Is Johnny Cueto The Final Piece To A Royal October?
AL Central

Is Johnny Cueto The Final Piece To A Royal October?

The Kansas City Royals have a pretty good thing going in the American League Central division. On the 30th anniversary of their lone World Series title, it appears they could be the team to beat not only for the AL pennant, but to add franchise title number two to their collection. This after suffering for decades with can’t miss prospects that never panned out, and watching the elite talent they did develop, either walk away or get traded because ownership wasn’t in the business of winning the baseball wars.

Last year, it was James Shields who led the Royals’ pitching staff to within a few outs of that elusive World Series crown, but Shields left K.C. for more money in San Diego. Not content to sit on their hands, the Royals acquired Johnny Cueto on July 26th for three minor leaguers. Cueto, in his home debut last night, did not disappoint, and fired up an already excited fan base by tossing a complete game shutout against the rival Detroit Tigers.

Baseball is a game of teams on the rise, and teams on the decline. Last night was a perfect microcosm of that theory in action. It wasn’t too long ago the Tigers were the class of the AL Central, led by Justin Verlander, Max Scherzer and Miguel Cabrera. They were led by an experienced and successful GM in Dave Dombrowski, who had rebuilt the franchise from 100-loss seasons, into a powerhouse on the verge of World Series titles and appearances every season.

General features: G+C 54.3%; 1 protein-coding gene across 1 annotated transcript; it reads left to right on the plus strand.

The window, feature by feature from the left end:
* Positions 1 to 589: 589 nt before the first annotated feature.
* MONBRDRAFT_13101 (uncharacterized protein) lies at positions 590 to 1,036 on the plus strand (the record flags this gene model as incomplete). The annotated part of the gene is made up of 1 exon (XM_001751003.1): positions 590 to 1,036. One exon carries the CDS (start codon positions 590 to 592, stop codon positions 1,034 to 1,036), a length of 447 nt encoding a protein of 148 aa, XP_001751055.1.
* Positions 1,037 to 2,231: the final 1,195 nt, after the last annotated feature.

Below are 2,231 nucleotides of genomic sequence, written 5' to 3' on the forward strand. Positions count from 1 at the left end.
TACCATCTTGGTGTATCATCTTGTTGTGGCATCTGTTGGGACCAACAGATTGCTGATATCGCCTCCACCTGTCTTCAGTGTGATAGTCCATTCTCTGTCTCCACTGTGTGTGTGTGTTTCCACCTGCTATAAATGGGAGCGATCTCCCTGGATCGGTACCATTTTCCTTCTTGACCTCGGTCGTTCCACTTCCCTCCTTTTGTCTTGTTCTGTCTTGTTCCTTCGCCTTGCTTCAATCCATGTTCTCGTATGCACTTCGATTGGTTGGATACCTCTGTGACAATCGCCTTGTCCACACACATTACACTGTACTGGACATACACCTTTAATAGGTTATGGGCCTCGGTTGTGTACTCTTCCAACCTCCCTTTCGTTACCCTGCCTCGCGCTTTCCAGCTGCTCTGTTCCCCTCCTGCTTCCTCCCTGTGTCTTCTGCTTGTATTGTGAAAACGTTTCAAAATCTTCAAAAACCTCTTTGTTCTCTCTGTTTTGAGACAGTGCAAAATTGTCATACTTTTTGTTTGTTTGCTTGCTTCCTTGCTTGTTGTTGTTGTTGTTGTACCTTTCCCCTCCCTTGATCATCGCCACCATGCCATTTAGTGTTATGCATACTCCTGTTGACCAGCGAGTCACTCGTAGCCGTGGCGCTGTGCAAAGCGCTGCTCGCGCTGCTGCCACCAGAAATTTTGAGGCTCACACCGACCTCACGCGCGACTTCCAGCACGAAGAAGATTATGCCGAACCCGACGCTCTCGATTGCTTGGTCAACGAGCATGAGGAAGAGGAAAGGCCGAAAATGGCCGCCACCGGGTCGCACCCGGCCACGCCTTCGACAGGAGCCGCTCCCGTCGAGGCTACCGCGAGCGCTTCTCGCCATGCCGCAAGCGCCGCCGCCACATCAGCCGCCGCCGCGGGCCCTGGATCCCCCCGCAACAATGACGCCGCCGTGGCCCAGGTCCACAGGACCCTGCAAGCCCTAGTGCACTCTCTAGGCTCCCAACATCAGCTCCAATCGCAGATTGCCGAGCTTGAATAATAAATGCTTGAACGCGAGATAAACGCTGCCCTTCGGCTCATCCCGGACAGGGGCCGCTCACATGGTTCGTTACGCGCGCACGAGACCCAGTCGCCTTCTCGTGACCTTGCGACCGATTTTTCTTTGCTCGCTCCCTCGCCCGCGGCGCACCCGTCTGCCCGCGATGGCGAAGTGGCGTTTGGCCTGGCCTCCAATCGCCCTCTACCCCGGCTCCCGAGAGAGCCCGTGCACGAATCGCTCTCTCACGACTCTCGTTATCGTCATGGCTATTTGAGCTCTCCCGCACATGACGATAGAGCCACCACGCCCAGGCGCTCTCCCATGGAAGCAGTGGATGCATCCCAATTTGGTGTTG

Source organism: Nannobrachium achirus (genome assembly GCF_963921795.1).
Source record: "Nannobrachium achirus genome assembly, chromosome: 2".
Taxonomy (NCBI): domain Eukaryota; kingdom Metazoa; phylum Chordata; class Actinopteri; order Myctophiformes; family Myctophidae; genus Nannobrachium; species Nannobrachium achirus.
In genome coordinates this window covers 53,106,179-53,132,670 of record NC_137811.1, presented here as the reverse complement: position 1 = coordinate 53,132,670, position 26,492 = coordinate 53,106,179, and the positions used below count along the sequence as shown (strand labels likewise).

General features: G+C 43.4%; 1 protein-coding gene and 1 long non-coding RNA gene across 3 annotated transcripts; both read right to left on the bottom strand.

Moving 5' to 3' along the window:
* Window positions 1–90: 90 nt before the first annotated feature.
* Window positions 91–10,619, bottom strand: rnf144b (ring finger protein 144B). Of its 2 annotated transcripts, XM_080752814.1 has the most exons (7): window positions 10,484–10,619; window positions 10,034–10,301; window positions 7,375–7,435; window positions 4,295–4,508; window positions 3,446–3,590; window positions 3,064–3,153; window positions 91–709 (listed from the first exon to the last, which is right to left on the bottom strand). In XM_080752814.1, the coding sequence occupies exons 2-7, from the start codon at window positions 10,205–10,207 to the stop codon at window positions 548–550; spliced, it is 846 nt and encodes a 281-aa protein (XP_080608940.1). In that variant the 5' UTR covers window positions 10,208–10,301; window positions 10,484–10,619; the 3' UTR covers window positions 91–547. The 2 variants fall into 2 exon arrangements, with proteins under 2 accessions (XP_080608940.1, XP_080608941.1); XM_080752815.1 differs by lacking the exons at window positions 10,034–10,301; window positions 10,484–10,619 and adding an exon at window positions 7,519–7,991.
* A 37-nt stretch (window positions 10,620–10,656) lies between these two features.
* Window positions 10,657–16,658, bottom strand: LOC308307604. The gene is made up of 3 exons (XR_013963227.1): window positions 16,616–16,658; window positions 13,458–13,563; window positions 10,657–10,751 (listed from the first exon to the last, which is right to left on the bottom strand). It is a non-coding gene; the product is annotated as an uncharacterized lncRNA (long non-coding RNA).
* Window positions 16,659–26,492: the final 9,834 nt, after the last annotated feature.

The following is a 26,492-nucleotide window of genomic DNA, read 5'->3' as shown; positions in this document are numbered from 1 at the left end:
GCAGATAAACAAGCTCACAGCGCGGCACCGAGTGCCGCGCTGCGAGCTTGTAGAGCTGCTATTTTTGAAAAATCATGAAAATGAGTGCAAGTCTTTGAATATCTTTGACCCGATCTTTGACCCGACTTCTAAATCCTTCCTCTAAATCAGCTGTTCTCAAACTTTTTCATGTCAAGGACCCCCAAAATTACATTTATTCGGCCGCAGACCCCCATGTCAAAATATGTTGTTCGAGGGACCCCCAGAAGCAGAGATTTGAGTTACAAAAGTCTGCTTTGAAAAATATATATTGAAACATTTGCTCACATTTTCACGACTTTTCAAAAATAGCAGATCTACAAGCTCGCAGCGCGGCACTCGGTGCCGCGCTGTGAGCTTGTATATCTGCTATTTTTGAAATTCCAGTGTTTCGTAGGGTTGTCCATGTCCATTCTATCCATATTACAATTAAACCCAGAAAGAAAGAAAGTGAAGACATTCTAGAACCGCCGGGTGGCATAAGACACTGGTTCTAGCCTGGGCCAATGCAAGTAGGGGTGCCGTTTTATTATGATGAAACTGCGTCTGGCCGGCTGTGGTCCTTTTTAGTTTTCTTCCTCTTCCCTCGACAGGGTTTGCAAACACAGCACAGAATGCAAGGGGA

Times have changed, and the Royals–who have the seventh best team ERA in all of baseball, are the perfect example of that. Rather than signing or retaining high-priced free agents, they have a solid minor league system to be able to go out and get that big piece that can push them over the top. Cueto is that example. However, Cueto is flawed. He’s been injury-prone off and on throughout his young career, topping the 200-innings threshold only twice in his career (2012 and 2014). Cueto has been excellent in two starts since coming over the Junior Circuit, but both starts have come against Detroit, where he is now 1-1.

He’s gone over the 100-pitch barrier in both starts, and K.C. has to be aware that with the lead they have in the division, it may not hurt to skip him a start here and there down the stretch to keep his arm fresh and prepared for the ultimate goal: success in October. This has to be another concern for Royals’ fans and team officials alike. Cueto has struggled in the postseason, tallying a career mark of 0-2 in three starts, with an ERA of 5.19. In 8 2/3 innings pitched of October baseball, Cueto has yielded three home runs, and failed to get past the fifth inning in any of those three starts, completing five innings only once. The Royals have an elite bullpen, one which can be relied upon to get extra outs, but when you give up prospects for an ace, the fans, the media, the team, expects Johnny Cueto to pitch like an ace.

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